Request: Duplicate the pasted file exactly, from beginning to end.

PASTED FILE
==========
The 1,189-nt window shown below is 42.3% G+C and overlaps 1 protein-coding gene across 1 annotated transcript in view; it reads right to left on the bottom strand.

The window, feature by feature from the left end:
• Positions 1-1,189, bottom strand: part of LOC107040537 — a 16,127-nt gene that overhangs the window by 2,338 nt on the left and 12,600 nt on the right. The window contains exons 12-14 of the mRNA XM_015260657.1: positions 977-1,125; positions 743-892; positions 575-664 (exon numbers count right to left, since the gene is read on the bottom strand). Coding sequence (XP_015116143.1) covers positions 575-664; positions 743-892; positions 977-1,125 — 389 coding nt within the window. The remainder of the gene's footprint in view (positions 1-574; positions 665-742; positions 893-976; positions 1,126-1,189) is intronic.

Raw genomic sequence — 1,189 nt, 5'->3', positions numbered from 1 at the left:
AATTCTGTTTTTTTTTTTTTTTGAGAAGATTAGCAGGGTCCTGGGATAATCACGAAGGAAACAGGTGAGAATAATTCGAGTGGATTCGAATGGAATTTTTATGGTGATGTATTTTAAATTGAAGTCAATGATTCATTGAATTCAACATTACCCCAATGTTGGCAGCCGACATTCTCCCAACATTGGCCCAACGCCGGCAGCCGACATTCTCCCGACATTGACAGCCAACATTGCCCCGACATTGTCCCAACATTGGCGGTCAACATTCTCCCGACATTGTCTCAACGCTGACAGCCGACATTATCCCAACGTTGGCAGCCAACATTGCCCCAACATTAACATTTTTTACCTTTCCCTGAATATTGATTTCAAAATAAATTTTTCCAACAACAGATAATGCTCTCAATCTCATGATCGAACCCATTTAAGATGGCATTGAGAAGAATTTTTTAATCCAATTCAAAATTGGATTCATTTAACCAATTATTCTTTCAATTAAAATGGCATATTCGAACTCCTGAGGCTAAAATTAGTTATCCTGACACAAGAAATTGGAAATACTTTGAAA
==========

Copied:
The 1,189-nt window shown below is 42.3% G+C and overlaps 1 protein-coding gene across 1 annotated transcript in view; it reads right to left on the bottom strand.

The window, feature by feature from the left end:
• Positions 1-1,189, bottom strand: part of LOC107040537 — a 16,127-nt gene that overhangs the window by 2,338 nt on the left and 12,600 nt on the right. The window contains exons 12-14 of the mRNA XM_015260657.1: positions 977-1,125; positions 743-892; positions 575-664 (exon numbers count right to left, since the gene is read on the bottom strand). Coding sequence (XP_015116143.1) covers positions 575-664; positions 743-892; positions 977-1,125 — 389 coding nt within the window. The remainder of the gene's footprint in view (positions 1-574; positions 665-742; positions 893-976; positions 1,126-1,189) is intronic.

Raw genomic sequence — 1,189 nt, 5'->3', positions numbered from 1 at the left:
AATTCTGTTTTTTTTTTTTTTTGAGAAGATTAGCAGGGTCCTGGGATAATCACGAAGGAAACAGGTGAGAATAATTCGAGTGGATTCGAATGGAATTTTTATGGTGATGTATTTTAAATTGAAGTCAATGATTCATTGAATTCAACATTACCCCAATGTTGGCAGCCGACATTCTCCCAACATTGGCCCAACGCCGGCAGCCGACATTCTCCCGACATTGACAGCCAACATTGCCCCGACATTGTCCCAACATTGGCGGTCAACATTCTCCCGACATTGTCTCAACGCTGACAGCCGACATTATCCCAACGTTGGCAGCCAACATTGCCCCAACATTAACATTTTTTACCTTTCCCTGAATATTGATTTCAAAATAAATTTTTCCAACAACAGATAATGCTCTCAATCTCATGATCGAACCCATTTAAGATGGCATTGAGAAGAATTTTTTAATCCAATTCAAAATTGGATTCATTTAACCAATTATTCTTTCAATTAAAATGGCATATTCGAACTCCTGAGGCTAAAATTAGTTATCCTGACACAAGAAATTGGAAATACTTTGAAA